Links: Jason's entry on Dyson and how to write cases on innovation.
Seth Godin gets it about state pull down menus on US shopping sites being horrible to use. Exactly an year ago, I pointed out the same on this blog. I don't agree with his reason though... it's not because they're afraid of change, it's because they don't think change is needed. It's such a common, 'standard' element, nobody stops to think about it.
Links: Seth's post, my old post on the topic and my recent, related post.
According to a new Pew study: MP3 players become mainstream media with 11% of US population owning one. Two thoughts: One, this is dramatically transforming the music player industry. As Steve Jobs says in this month's Fortune magazine interview, "Kids aren't getting stereos; they're getting speakers for their iPods. That's become the audio market. People are buying iPods and Bose speakers instead of a JVC or Sony stereo system. And those guys have never come to us and said, "Could we work with you on the iPod?" Some companies are prisoners of their point of view." Second, 11% means only about one in 10, imagine how much growth still remains ahead of the iPod. There's a TV in every one of those homes.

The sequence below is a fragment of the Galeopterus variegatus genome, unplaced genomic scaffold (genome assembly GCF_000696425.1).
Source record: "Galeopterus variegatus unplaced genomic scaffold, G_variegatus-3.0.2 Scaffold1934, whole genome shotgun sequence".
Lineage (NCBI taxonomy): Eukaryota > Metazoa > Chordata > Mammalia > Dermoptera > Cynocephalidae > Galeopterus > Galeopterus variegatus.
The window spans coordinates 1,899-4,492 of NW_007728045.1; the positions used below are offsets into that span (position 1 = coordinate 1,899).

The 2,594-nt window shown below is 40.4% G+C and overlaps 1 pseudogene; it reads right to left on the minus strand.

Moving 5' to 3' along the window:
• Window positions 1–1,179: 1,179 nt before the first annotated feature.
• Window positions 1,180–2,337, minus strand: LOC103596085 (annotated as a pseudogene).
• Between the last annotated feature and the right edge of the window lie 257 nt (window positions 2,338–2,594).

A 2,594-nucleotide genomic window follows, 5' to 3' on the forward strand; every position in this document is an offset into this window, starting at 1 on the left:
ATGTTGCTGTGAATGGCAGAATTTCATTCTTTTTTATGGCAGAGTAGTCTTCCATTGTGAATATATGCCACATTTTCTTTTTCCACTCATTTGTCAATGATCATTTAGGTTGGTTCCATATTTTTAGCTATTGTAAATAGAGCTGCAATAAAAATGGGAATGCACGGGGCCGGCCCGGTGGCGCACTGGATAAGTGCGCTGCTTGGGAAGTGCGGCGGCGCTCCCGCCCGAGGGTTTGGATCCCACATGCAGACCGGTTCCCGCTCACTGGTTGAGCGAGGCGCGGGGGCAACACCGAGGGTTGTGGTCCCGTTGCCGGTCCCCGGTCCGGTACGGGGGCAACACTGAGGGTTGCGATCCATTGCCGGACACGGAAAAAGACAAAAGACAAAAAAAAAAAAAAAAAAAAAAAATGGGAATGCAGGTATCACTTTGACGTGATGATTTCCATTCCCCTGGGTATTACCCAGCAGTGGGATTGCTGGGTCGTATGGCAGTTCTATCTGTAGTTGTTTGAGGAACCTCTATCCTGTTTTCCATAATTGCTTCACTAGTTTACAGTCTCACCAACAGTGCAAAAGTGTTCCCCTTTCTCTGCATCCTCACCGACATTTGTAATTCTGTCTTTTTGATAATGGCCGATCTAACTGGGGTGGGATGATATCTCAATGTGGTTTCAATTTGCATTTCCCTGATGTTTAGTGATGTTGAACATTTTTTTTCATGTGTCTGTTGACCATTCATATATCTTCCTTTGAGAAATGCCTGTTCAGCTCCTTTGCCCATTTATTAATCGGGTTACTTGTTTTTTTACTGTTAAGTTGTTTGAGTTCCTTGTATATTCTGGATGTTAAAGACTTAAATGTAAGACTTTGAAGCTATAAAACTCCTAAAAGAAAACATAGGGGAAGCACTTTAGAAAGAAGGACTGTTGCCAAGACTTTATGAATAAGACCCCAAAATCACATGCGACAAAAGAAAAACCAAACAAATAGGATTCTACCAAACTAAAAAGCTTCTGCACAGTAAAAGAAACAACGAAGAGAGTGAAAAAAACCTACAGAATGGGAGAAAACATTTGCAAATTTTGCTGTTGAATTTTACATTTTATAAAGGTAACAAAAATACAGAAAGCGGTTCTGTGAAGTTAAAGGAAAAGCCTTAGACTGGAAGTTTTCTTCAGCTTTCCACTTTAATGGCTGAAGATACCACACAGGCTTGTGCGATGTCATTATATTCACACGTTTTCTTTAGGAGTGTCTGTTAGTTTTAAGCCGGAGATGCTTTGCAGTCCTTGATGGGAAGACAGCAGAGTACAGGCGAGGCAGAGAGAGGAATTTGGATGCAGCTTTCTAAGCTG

Links: Pew study and Steve Jobs in Fortune interview.
The new Apple-Motorola iTunes phone that's been doing rounds of the rumour circles is now confirmed, it's called the ROKR. The buzz about its design hits the right notes as well -- it's going to be superslim and sport a QWERTY keypad. Perfect. Slim as a form factor is a vastly unexplored area in cellphones, if you ask me (I've always hated Nokia phones for their bulbous shape). Just as a QWERTY keypad was less appreciated about a year or so ago before Treo came and ran with it. Now, only if they find a way to expand the phone lengthwise to make room for that keypad instead of widening it, they'd have a killer phone.
Links: Rumors about the phone, announcement and the bit about its design.